The Bird is More Important than the Cat
Every six months or so we see a group of articles on the internet from different news sites that are based on the same, new scientific study about the predation of the domestic cat on birds and other animals. Birds are often highlighted. We expect scientists to be unbiased and objective but often they aren’t. I remember one who was caught being biased in favor of the bird.
Some people believe that people who let their cats outside are placing a higher value on the life of a cat than a bird as they let their cat kill birds. Others prefer the lives of birds over cats and present biased statistics to support their arguments that cats need to be dealt with inhumanely. Neither is correct. It is just nature taking its course. We are responsible. We kill far more birds than cats do. We do it through the destruction of their habitat. Of course we are often blind to that. And humans quite clearly believe that their lives are more valuable than another other. I don’t think we have a right to make judgments about the value of other animals.
Note: Comments from the violent “Woodsman” will not be published so please don’t bother.
A recent study by the University of Georgia and National Geographic allows me to revisit this debate and see if I can come up with the percentage of birds in the USA that are killed by cats annually. A simple target figure. Important: the study comes from the American Bird Conservancy. Surprised? Not me. They have an axe to grind. Bird conservationists are always attacking the cat through statistics that are often biased.
Before I go on, I will say that my target figure is impossible to calculate accurately. This is because we do not have a sufficient grasp of the basic information. As is frequently the case, in the current study, the scientists have taken a small sample of cats (60) who wore video cameras around their necks from a specific area of the United States (Athens-Clarke County) and extrapolated the information gathered to make conclusions about the entire country. That is dangerous. It is easy to extrapolate data inappropriately resulting in false conclusions.
Note: “Extrapolation” means taking a sample and expanding the data from it. It is not necessarily accurate for obvious reasons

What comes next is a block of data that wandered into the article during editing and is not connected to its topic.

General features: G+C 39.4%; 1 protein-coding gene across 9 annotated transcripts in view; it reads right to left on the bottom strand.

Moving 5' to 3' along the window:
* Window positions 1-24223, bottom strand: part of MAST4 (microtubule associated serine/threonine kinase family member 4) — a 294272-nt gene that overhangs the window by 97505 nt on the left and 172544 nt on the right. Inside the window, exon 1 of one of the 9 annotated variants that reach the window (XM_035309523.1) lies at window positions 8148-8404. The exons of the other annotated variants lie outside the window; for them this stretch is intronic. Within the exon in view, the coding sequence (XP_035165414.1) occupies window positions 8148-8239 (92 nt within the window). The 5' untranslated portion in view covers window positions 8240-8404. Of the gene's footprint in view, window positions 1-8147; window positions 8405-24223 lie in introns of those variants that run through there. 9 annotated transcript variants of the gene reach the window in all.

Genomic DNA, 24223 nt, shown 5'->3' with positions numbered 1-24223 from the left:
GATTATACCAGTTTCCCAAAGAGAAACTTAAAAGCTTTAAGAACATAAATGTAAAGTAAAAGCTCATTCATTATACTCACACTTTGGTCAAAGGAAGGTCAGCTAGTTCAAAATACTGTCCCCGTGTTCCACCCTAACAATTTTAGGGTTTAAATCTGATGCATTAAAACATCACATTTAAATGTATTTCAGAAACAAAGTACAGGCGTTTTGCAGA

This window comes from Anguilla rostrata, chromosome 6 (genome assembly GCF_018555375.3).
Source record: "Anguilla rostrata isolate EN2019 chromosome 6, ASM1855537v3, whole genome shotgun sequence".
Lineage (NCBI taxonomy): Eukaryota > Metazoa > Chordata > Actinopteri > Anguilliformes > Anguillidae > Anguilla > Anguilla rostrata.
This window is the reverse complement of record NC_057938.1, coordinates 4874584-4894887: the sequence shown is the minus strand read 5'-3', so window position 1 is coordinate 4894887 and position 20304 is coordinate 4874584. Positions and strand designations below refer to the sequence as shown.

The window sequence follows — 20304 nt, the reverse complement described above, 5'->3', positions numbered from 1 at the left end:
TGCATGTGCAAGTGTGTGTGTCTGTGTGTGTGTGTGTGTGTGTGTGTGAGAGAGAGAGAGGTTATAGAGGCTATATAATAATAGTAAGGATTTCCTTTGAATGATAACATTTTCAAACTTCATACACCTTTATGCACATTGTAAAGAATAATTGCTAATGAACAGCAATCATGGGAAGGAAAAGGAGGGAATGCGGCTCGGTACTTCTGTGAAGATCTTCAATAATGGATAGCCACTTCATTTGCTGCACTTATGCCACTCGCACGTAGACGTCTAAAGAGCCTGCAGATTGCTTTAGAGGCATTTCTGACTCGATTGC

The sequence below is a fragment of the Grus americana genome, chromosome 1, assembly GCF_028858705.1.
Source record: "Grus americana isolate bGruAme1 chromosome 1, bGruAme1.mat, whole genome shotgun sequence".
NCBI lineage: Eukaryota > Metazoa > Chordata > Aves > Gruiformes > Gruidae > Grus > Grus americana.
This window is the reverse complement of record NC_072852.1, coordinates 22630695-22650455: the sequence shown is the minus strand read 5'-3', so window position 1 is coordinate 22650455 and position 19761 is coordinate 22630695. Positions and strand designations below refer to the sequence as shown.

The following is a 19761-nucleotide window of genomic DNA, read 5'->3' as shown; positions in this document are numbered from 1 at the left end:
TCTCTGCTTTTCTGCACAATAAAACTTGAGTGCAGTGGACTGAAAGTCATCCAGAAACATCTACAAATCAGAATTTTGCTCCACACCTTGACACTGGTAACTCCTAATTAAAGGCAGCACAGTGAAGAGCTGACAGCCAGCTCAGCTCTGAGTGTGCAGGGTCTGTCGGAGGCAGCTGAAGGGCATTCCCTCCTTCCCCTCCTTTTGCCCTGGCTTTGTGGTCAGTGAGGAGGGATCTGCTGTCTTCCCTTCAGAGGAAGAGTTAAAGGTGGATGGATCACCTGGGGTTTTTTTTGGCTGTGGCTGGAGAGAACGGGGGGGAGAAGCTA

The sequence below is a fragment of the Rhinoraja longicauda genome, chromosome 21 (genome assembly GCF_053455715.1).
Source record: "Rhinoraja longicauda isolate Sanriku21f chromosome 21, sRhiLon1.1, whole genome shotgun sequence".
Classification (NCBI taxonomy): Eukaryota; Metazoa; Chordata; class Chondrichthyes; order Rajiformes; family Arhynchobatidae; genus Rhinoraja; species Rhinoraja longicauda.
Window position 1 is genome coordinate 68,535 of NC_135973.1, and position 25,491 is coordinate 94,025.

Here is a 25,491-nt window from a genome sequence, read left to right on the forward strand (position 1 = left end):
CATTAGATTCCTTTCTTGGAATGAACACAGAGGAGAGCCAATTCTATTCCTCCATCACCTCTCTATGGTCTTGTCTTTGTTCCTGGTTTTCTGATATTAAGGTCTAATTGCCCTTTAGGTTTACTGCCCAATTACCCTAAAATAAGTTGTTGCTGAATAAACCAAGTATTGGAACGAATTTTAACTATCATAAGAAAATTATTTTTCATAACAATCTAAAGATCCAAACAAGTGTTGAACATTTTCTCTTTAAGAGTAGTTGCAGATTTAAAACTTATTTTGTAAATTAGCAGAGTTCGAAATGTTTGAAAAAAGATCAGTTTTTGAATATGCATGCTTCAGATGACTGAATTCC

I present a spreadsheet below showing my calculations based on the information from the study referred to.
Let me say that they concluded that all cats (feral and domestic) kill “at least 500 million birds”. My calculations using their figures conclude the figure is higher at 1,123,516,800. But as I said, it is conjecture. The references to B10 and B11 etc. is reference to the spreadsheet cell. You can’t see the cell references in this published version (that is just the way Google does it). You can see this spreadsheet in larger format on this page: Birds killed by all cats.
As you can see my calculations result in the figure of 7.49% of all birds in the USA killed by all cats in the USA. A relatively low percentage and one that does not incline one to believe that the cat is wiping out native bird species.
There is plenty of argument too about the non-native cat killing the native bird. I don’t think that this a good argument. It is a false argument that places more value on one animal than another. Seems crazy to me. Animals don’t observe national boundaries. And we import them anyway. So how can we blame the non-native species?
The most important conclusion to draw from the the University of Georgia and National Geographic study is: Don’t believe the extrapolated conclusions as they are not reliable enough.
This is the page where you can see the original news item.
Associated page: Cats don’t decimate bird populations.